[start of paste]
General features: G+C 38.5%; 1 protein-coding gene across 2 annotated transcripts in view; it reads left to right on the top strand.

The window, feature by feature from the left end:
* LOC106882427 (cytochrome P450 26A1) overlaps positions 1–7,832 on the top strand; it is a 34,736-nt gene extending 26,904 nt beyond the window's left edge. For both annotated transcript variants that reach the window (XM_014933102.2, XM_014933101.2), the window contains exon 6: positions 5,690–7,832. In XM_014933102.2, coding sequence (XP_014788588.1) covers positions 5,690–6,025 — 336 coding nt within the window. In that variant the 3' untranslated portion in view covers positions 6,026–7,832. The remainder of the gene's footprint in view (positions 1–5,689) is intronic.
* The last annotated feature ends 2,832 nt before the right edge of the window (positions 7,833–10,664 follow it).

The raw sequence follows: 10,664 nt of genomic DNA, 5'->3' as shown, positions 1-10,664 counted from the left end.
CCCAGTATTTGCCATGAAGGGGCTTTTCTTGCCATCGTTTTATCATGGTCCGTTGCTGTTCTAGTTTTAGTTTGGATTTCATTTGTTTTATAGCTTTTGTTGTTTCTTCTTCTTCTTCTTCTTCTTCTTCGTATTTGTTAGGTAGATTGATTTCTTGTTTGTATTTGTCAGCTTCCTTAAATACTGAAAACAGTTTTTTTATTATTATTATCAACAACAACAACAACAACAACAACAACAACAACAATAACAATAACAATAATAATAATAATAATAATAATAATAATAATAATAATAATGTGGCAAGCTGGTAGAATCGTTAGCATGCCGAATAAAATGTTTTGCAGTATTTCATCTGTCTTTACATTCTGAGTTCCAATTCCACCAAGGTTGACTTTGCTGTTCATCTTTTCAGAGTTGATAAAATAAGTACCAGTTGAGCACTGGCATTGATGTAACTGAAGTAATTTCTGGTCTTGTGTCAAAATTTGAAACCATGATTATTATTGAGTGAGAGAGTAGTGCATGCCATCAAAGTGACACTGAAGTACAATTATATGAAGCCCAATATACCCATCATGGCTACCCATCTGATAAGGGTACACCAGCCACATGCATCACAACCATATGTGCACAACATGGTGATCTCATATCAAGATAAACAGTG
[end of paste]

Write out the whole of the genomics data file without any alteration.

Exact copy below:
General features: G+C 38.5%; 1 protein-coding gene across 2 annotated transcripts in view; it reads left to right on the top strand.

The window, feature by feature from the left end:
* LOC106882427 (cytochrome P450 26A1) overlaps positions 1–7,832 on the top strand; it is a 34,736-nt gene extending 26,904 nt beyond the window's left edge. For both annotated transcript variants that reach the window (XM_014933102.2, XM_014933101.2), the window contains exon 6: positions 5,690–7,832. In XM_014933102.2, coding sequence (XP_014788588.1) covers positions 5,690–6,025 — 336 coding nt within the window. In that variant the 3' untranslated portion in view covers positions 6,026–7,832. The remainder of the gene's footprint in view (positions 1–5,689) is intronic.
* The last annotated feature ends 2,832 nt before the right edge of the window (positions 7,833–10,664 follow it).

The raw sequence follows: 10,664 nt of genomic DNA, 5'->3' as shown, positions 1-10,664 counted from the left end.
CCCAGTATTTGCCATGAAGGGGCTTTTCTTGCCATCGTTTTATCATGGTCCGTTGCTGTTCTAGTTTTAGTTTGGATTTCATTTGTTTTATAGCTTTTGTTGTTTCTTCTTCTTCTTCTTCTTCTTCTTCGTATTTGTTAGGTAGATTGATTTCTTGTTTGTATTTGTCAGCTTCCTTAAATACTGAAAACAGTTTTTTTATTATTATTATCAACAACAACAACAACAACAACAACAACAACAACAATAACAATAACAATAATAATAATAATAATAATAATAATAATAATAATAATAATGTGGCAAGCTGGTAGAATCGTTAGCATGCCGAATAAAATGTTTTGCAGTATTTCATCTGTCTTTACATTCTGAGTTCCAATTCCACCAAGGTTGACTTTGCTGTTCATCTTTTCAGAGTTGATAAAATAAGTACCAGTTGAGCACTGGCATTGATGTAACTGAAGTAATTTCTGGTCTTGTGTCAAAATTTGAAACCATGATTATTATTGAGTGAGAGAGTAGTGCATGCCATCAAAGTGACACTGAAGTACAATTATATGAAGCCCAATATACCCATCATGGCTACCCATCTGATAAGGGTACACCAGCCACATGCATCACAACCATATGTGCACAACATGGTGATCTCATATCAAGATAAACAGTG